Cost containment is also a factor. Ottawa has been clear from the get-go that it lacks the fiscal firepower to match President Joe Biden’s Inflation Reduction Act, which is distributing climate-related funds that by some estimates will ultimately top US$1-trillion, and needs to be selective about how it tries to compete. Under pressure to restrain spending in next week’s budget while also addressing affordability, the government is reluctant to layer in new provisions that could significantly raise the tax credits’ estimated price tag of $60-billion over the next decade.

While few dispute the need for both those forms of discipline, the question now is whether Ottawa has tipped too hard toward inflexibility – and whether it will subsequently be able to course correct, if need be.

That responsiveness may prove most necessary when it comes to the concerns around Indigenous investment.

Indigenous participation in renewable-electricity projects, which has skyrocketed in recent years, is increasingly viewed as essential to get those plans built. And to date, the non-taxable status of First Nations corporations has helped with the financials.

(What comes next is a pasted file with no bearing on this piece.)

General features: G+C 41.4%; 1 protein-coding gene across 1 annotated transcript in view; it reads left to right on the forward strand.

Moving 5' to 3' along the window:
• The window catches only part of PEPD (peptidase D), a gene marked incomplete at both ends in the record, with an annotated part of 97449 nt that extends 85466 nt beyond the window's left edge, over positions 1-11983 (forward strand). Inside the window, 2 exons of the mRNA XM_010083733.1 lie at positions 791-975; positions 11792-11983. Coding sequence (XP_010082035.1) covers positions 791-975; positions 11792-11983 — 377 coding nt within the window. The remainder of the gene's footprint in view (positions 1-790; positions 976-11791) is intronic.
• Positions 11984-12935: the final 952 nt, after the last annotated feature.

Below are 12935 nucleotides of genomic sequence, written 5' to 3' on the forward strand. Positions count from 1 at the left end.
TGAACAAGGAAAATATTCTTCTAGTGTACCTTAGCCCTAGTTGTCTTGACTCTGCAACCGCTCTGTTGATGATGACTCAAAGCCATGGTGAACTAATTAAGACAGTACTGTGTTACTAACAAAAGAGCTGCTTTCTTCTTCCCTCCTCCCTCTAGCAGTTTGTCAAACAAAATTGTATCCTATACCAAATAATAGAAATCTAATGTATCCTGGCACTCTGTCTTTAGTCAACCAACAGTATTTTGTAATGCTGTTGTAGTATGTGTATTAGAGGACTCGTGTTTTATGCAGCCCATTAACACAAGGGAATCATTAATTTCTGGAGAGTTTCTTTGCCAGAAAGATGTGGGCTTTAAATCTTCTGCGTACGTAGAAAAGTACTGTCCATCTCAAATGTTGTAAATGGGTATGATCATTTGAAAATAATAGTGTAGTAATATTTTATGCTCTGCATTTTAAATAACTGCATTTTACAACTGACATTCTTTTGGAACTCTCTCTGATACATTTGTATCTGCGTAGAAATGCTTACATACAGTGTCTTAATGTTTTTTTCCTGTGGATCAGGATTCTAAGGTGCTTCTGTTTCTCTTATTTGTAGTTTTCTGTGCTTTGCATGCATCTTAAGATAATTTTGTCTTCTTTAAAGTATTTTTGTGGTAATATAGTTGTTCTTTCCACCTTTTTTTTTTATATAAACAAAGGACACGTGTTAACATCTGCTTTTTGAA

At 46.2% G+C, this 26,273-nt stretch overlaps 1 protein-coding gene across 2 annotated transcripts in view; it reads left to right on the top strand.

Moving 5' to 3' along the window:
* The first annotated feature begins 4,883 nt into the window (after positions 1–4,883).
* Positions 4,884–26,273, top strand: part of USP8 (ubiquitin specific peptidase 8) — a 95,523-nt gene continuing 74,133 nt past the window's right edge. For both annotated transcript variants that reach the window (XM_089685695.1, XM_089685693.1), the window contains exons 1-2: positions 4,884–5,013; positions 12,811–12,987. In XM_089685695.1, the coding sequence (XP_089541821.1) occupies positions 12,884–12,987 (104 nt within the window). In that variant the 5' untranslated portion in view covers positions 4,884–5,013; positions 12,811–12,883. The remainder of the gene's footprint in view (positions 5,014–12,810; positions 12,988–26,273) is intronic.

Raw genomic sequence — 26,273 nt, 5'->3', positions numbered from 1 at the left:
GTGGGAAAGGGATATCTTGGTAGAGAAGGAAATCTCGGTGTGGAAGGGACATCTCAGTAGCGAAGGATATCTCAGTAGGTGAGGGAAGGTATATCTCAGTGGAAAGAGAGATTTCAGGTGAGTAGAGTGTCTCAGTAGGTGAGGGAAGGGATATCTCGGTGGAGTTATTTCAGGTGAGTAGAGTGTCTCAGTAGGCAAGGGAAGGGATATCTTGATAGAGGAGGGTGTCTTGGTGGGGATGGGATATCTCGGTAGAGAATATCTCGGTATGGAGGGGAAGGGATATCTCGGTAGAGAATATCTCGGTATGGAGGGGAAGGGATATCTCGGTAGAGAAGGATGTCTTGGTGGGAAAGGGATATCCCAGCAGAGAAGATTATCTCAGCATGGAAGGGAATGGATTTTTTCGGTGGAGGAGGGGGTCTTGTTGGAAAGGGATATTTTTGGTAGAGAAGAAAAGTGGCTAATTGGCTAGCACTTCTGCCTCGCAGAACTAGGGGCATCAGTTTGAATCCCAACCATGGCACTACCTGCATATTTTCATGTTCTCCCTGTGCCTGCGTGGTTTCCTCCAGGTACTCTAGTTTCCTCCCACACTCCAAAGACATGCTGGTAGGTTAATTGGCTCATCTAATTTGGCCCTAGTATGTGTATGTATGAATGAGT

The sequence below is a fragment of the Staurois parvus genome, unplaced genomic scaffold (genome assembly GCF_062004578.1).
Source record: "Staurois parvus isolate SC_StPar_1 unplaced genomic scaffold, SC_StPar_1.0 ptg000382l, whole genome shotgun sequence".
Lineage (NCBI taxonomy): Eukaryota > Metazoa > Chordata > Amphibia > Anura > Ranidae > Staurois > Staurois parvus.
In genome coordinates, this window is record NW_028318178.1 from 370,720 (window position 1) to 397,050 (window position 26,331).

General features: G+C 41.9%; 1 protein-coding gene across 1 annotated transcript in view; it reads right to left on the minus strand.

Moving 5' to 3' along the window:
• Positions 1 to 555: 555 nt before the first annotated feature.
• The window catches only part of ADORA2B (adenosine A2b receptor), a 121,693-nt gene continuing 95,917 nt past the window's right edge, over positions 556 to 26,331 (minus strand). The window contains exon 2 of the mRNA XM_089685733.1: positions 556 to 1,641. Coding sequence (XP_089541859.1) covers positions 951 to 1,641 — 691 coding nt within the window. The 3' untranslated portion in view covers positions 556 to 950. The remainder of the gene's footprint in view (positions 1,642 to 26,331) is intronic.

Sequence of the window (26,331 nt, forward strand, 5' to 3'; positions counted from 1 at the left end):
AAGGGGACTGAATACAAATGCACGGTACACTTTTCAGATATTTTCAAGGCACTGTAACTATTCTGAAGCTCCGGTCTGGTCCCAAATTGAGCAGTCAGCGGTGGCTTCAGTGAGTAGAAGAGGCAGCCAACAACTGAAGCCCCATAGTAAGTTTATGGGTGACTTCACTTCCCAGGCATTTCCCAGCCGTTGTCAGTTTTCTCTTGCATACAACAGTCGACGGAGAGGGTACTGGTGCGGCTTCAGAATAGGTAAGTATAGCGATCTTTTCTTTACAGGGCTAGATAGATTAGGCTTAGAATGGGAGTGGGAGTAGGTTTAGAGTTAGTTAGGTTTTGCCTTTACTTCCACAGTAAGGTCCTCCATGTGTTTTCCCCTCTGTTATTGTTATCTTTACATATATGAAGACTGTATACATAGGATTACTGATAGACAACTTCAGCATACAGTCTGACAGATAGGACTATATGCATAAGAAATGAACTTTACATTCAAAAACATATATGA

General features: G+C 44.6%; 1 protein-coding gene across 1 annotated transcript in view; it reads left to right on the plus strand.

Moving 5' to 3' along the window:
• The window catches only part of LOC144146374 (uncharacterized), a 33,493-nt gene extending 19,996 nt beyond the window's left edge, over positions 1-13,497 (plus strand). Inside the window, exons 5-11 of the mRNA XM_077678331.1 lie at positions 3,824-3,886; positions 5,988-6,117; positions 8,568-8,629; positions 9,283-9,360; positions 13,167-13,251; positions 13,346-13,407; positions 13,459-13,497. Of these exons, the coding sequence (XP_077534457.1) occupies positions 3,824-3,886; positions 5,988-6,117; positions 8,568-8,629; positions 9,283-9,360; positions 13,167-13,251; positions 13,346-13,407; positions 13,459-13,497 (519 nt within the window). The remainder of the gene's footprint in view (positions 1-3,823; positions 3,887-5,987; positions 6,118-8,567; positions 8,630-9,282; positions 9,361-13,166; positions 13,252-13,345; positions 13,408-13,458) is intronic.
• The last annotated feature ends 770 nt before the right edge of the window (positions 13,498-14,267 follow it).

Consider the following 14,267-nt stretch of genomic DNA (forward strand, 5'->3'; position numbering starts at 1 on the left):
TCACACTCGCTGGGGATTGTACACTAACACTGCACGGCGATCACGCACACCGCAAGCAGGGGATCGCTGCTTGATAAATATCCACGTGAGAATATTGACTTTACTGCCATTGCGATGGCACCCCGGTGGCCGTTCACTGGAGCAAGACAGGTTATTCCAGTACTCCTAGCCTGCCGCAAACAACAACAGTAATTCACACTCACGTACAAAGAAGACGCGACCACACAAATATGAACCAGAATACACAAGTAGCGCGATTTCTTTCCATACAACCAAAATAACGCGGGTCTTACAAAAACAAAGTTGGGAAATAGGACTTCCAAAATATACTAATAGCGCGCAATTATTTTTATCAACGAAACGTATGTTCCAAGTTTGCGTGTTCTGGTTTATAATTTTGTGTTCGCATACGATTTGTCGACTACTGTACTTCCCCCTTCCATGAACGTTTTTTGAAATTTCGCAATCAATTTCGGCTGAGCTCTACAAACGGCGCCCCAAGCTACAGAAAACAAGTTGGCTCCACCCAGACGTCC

But the disparity in the coming tax measures could flip things the other way. While non-Indigenous companies are set to benefit from a 30-per-cent credit, Indigenous ones are waiting for a 15-per-cent credit for non-taxable entities that is still in draft mode. (Because they are refundable, both credits are essentially subsidies on capital costs, which explains how even companies that don’t pay tax – also including Crown corporations – can receive them.)

It’s not just a concern expressed by Indigenous businesses, but by private developers whose approach involves Indigenous equity stakes.

”In a competitive solicitation, where there’s multiple people bidding on a provincial need, you could see those that choose to partner with Indigenous communities being at a competitive disadvantage,” said Darren Suarez, a vice-president with renewable-power developer Boralex Inc BLX-T.

Part of the problem – the fact the private-sector credit will soon be bankable, while nobody knows if the non-taxable entity credit will even make it into law before the next election – could be addressed by Ottawa expediting the latter.

The rate differential could be thornier long-term. It’s not an apples-to-apples comparison, since private companies are taxed more to begin with, but advocates for Indigenous participation warn that the disadvantage would still be consequential. They also note that non-taxable status currently helps counterbalance the difficulty Indigenous companies face in accessing capital, which won’t be fully solved even by a new loan guarantee program expected in the budget.